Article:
If education is supposed to take you into a larger perspective and larger world, then curricular decentralization, taken too far, works against this goal. Disparities will grow, and they won’t be only economic. Schools will be ingrown entities, confined to what the local communities value and know.

Now, most advocates of common standards and advocates of local curricula avoid the extremes I have described above. They keep some sort of counterbalance in mind. In education discussion, though, people tend to defend the principle they think needs defending, even if it isn’t the sum total of the truth for them. So their views may sound more extreme than they actually are.

Ultimately what makes sense is a  combination of centralized and decentralized curriculum. Getting the combination right is tricky, but it’s worth figuring out. For instance, we could have a few common texts per grade (nationwide), and leave it to districts and schools to shape the rest of their curricula. We could have institutes where teachers and principals immersed themselves in literature and other subjects, thus building a culture together. There are many more possibilities.

We need a common curricular basis of some kind, but it must not stifle initiative, limit variety, or drag down what is good. Finding the right mixture of the common and particular may be one of education’s most difficult challenges. Are we willing to undertake it? Is there a good place to begin?

Sometimes it seems that we are clinging to the fig tree, our legs dangling down, as Odysseus did in order to escape both Scylla and Charybdis. Not being Odysseus, we can’t count on such agility or fortune. Fortunately our Scylla and Charybdis aren’t quite as ferocious as the old ones. Things are bad, and plenty bad, but they aren’t quite that bad.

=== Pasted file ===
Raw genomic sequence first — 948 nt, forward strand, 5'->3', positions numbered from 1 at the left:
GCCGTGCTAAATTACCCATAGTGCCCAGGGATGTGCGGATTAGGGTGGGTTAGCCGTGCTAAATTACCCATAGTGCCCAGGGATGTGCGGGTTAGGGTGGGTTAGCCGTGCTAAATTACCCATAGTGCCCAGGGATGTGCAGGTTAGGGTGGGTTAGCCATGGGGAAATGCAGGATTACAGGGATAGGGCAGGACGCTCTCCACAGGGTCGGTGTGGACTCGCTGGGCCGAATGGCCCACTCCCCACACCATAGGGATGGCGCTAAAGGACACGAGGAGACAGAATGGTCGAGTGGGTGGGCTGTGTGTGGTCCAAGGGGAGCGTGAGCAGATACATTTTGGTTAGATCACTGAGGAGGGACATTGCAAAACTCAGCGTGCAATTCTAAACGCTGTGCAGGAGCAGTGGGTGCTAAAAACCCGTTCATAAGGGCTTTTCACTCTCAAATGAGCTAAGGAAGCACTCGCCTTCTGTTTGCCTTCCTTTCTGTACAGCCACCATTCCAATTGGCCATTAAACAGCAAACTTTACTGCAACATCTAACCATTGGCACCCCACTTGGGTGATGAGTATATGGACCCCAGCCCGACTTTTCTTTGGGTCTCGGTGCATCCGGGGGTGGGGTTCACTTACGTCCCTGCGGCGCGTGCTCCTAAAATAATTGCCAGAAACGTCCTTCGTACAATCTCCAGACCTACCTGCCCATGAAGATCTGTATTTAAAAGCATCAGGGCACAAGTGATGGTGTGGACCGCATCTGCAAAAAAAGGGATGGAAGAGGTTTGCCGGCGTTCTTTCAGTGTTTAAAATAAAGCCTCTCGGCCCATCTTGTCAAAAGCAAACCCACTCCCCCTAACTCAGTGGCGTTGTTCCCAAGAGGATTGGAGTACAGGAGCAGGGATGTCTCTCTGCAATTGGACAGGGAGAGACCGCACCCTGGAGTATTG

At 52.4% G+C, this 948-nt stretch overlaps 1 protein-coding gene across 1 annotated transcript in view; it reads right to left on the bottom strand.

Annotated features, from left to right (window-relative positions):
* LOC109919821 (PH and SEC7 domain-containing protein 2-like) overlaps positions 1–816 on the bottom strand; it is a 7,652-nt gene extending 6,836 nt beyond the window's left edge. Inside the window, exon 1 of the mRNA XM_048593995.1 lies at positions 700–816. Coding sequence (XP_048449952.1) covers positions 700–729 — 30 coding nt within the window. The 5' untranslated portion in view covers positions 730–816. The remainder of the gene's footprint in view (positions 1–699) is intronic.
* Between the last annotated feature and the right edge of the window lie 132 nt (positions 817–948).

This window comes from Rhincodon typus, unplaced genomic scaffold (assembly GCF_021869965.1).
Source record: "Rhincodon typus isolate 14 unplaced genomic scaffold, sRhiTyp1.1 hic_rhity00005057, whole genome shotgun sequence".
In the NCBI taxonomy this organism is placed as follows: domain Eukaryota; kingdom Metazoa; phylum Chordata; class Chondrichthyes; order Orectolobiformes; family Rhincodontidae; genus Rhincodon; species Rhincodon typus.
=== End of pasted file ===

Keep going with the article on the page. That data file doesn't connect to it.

1. Diana, thanks for your insightful post on the challenges that are faced in advocating for coherent and enriching curriculum. This is a challenge well worth undertaking. My sense is that the “common” part of developing curriculum is more primary than the “particular.” We need to agree on a backbone of what is most important in sequencing academic knowledge to build for mastery before we can flesh it out with divergent and creative variances sculpted to meet local need and interest. This is indeed going to be a contentious process. But I can’t think anything more important nor fundamental to the enterprise of education.

  2. Diana Senechal says:

    Thank you, Mark. I appreciate your comment.

  3. Michael E. Lopez says:

    Sometimes the metaphors we choose are more apt, and do more work, than we realize.

    I think we should look at the first encounter with Scylla and Charybdis, not the second. In that episode, there was no escaping the dilemma. Kirke (Circe) said,

    “No, hug the cliff of Skylla, take your ship through on a racing stroke. Better to mourn six mean than lose them all, and the ship, too.”

    “Then Skylla made her strike, whisking six of my best men from the ship. I happened to glance aft at ship and oarsmen and caught sight of their arms and legs, dangling high overhead.”